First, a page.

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Tropical Storm Nicholas Forms: Not a Threat to South Carolina

Infrared Nicholas

Tropical Storm Nicholas formed over the Southern Gulf of Mexico on Sunday morning, according to meteorologists at the National Hurricane Center.

An area of thunderstorms west of the Yucatan peninsula was being monitored by forecasters on Friday and Saturday. Satellite imagery and observation data showed Sunday that storm cells had become better organized a weak center of circulation had formed. In addition, reconnaissance data acquired by hurricane hunters indicated that the area of low pressure was producing sustained winds of about 40 mph by early Sunday morning. These data all signified that the area had developed into a tropical storm, named Nicholas.

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Steering patterns in the atmosphere are such that Nicholas should take a northward/north northwestward track into the western Gulf of Mexico. Sea surface temperatures in that area are warm and the atmosphere contains ample moisture to support continued thunderstorm growth. Some strengthening is expected over the next few days, however strong mid and upper-level winds should prevent any substantial growth. Nicholas is forecasted to remain a tropical storm through landfall, which should take place over the Texas coastline sometime on Tuesday.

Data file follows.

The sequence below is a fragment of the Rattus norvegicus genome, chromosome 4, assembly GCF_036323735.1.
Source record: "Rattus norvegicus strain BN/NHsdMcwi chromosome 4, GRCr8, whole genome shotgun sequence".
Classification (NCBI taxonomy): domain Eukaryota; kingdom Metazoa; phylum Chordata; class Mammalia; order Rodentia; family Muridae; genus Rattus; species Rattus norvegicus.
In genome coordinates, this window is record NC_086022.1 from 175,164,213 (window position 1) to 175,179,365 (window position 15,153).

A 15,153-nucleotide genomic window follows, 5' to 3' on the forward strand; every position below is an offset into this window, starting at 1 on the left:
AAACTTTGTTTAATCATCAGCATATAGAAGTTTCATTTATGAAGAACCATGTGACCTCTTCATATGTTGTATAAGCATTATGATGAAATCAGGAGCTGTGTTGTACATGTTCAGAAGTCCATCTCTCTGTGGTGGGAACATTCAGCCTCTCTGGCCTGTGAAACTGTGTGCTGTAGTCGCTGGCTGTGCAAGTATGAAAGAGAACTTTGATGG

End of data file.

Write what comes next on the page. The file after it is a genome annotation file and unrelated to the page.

Although the storm is not expected to produce excessively strong winds, it could produce very heavy rainfall and flash flooding. Saturated ground and damaging wind gusts could lead to downed branches and trees. Minor power outages near the Texas Gulf Coast are also possible. In addition, storm surge inundations of 2 to 4 feet are forecasted from the mouth of the Rio Grande River to High Island east of Galveston Bay.

A Tropical Storm Warning is in effect from the mouth of the Rio Grande to Port Aransas, while a Tropical Storm Watch is in effect from Port Aransas to High Island. A Storm Surge watch has been issued from the Rio Grande to High Island.

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Elsewhere in the tropics, there are several areas being monitored by forecasters at the National Hurricane Center. The majority of these areas are off the African Coast, however one is over the western Atlantic, near the US Southeast. In this region, a stalled frontal boundary is expected to interact later this week with a tropical wave approaching from the Bahamas. Meteorologists at the National Hurricane Center say that a tropical depression could form off the Carolina coast later this week. Although there are no immediate threats to our area, readers are encouraged to continue monitoring the forecast.